While only one of the attacks in 2011 was attributed to al-Qaida Central, the August kidnapping of Maryland native Warren Weinstein in Pakistan, 11 of the top 20 most active groups are linked to al-Qaida. Those groups alone carried out more than 780 attacks that resulted in more than 3,000 deaths and wounded more than 4,600. Al-Qaida-linked groups were responsible for four of the top five most lethal attacks in 2011.
- al-Qaida in the Arabian Peninsula (AQAP) -- Yemen: March 28 -- 110 killed, 45 injured
- Tehrik-i-Taliban Pakistan (TTP) -- Pakistan: May 13 -- 80 killed, 140 injured
- al-Shabaab -- Somalia: Oct. 4 -- 70 killed, 42 injured
- al-Qaida in Iraq -- Iraq: March 29 -- 65 killed, 95 injured
"Total attacks in the GTD in 2011 continued an upward trajectory that began a decade ago, paced by the ongoing historic shift in attacks away from al-Qaida Central and toward its growing number of affiliates," said Gary LaFree, START director and professor of criminology and criminal justice at the University of Maryland.
The other most lethal terrorist attack in 2011 was committed July 22 by Anders Breivik in Norway. He killed 69 people and injured at least 60 others when he opened fire on a youth camp hosted by Norway's ruling Labor Party. Additionally, earlier that day, he detonated explosives in an attack that killed eight people and injured at least 15 others. Breivik confessed to the attacks and in August 2012, was sentenced to 21 years in prison. Terrorist attacks in just five countries accounted for 70 percent of the terrorist attacks worldwide in 2011:
- Iraq (25.78 percent)
- Pakistan (19.96 percent)
- India (12.67 percent)
- Afghanistan (8.35 percent)
- Russia (3.71 percent)
The terrorist attacks in the United States in 2011 (10) accounted for less than 0.2 percent of terrorist attacks worldwide in 2011. U.S. cases of note:
- U.S. Transportation Secretary Beverly Swaim-Staley and Maryland Governor Martin O'Malley received packages Jan. 6, each with a note stating "Report suspicious activity! Total Bull----! You have created a self fulfilling prophecy." The packages contained a small battery and an electric match that ignited when opened. No explosive material was found. Investigators indicated the notes were in opposition to highway signs urging motorists to report suspicious activity. No group claimed responsibility for the incident.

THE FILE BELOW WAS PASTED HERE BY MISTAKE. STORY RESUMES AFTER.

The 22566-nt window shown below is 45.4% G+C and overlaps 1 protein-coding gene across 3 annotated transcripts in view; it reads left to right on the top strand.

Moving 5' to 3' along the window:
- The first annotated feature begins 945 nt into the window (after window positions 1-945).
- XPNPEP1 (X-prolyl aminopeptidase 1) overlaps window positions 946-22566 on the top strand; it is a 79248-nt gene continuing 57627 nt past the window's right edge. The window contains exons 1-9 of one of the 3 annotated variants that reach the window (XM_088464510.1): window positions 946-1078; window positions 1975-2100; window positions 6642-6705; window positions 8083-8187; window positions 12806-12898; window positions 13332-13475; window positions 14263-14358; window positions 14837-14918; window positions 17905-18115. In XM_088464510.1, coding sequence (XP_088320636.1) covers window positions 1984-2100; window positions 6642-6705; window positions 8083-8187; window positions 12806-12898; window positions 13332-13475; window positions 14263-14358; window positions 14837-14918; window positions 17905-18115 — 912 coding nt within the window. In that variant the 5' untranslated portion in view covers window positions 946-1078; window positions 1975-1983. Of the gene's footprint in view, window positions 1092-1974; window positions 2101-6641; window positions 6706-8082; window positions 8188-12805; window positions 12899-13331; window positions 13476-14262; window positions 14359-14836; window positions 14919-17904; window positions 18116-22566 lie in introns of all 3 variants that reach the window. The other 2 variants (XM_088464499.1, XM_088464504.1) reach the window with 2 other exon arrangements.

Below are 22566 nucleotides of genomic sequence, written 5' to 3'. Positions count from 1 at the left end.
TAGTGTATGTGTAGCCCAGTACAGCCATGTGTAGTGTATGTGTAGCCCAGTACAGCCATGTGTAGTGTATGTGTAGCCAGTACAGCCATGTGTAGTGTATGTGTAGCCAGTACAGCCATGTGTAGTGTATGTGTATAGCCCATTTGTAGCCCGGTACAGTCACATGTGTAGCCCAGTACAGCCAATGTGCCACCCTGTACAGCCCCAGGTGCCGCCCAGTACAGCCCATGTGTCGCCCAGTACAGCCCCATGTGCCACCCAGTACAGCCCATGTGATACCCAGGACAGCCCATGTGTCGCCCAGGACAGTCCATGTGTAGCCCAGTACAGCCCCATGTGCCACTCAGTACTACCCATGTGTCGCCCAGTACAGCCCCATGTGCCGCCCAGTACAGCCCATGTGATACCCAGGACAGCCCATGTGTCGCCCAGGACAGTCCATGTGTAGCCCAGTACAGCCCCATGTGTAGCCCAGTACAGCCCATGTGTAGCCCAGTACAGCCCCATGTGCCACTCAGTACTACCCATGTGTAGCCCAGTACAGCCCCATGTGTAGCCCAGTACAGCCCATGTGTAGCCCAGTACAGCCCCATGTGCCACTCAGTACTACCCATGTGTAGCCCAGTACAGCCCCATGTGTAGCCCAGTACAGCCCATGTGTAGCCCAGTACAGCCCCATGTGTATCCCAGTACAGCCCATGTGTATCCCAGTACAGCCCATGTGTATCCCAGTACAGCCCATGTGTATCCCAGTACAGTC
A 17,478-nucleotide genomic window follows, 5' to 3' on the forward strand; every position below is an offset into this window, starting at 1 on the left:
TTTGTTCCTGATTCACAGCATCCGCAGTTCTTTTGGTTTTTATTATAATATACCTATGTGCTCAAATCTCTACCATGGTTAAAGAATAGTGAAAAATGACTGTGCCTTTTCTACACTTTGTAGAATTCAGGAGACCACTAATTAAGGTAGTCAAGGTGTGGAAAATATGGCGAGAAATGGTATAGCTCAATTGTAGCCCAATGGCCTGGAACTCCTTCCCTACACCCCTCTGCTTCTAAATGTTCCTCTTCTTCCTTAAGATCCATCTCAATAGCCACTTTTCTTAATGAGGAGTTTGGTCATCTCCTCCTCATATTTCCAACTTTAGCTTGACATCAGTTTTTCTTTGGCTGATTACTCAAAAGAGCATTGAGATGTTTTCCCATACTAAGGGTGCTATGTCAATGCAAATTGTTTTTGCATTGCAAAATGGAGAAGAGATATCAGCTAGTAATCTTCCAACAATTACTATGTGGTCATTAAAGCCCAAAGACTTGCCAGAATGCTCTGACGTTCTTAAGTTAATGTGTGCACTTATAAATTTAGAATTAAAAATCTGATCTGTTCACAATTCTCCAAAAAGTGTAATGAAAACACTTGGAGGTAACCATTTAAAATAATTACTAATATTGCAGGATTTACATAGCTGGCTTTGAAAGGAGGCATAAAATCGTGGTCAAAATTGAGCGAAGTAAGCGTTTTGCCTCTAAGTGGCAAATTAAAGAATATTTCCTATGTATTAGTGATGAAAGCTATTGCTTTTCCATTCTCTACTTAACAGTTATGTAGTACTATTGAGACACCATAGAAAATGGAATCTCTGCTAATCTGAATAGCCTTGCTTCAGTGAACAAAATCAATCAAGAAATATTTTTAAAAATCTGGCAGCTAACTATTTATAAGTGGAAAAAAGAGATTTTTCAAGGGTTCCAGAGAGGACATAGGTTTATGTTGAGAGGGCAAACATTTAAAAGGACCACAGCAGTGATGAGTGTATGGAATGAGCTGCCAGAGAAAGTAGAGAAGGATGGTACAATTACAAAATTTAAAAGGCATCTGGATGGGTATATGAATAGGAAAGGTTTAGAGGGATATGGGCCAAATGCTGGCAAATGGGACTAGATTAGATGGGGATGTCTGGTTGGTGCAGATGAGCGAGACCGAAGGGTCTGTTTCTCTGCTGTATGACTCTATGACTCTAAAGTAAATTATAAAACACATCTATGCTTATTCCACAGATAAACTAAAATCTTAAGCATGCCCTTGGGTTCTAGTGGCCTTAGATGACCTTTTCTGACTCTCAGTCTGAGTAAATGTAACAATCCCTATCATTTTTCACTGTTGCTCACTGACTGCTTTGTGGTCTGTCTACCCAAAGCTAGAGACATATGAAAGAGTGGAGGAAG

- On Jan. 7 an envelope addressed to Secretary of Homeland Security Janet Napolitano ignited at a postal sorting facility. The envelope was not opened and therefore did not cause any casualties or property damage. No group claimed responsibility for the attack.
- During a Martin Luther King Jr. parade on Jan. 17 in Spokane, Wash., authorities found and safely disposed of a backpack containing a bomb. There were no casualties or property damage. In March 2011, Kevin Harpham, who has ties to white supremacist groups, was arrested in connection with the attack. He confessed to planting the bomb and was sentenced to 32 years in prison in December 2011.
- On Sept. 26, animal rights activists drilled a hole into the storage space of Rocky Mountain Fur and Fireworks in Caldwell, Idaho. They pumped several gallons of fuel into and set fire to the retail building. There were no injuries, but the fire caused $100,000 in damage. A group calling themselves the "Arson Unit" sent a message to the North American Animal Liberation Press Office in Los Angeles, Calif., and the BiteBack Magazine website claiming responsibility for the arson. The "Arson Unit" is believed to be a branch of the Animal Liberation Front (ALF).
With the release of the 2011 data, for the first time, the START Consortium also released four decades of geocoded GTD data for eight regions of the world. The geocoding allows researchers to chart the city-level progression of attacks across global regions and specific terrorist groups and movements, including: the spread of leftist violence in Europe in the 1970s; the diffusion of terrorism in Central American conflicts during the 1980s; the prevalence of ecoterrorism in the United States during the 1990s; and the contagion of terrorism in the Caucasus region during the 2000s. Geocoding for the remaining regions of the world is ongoing.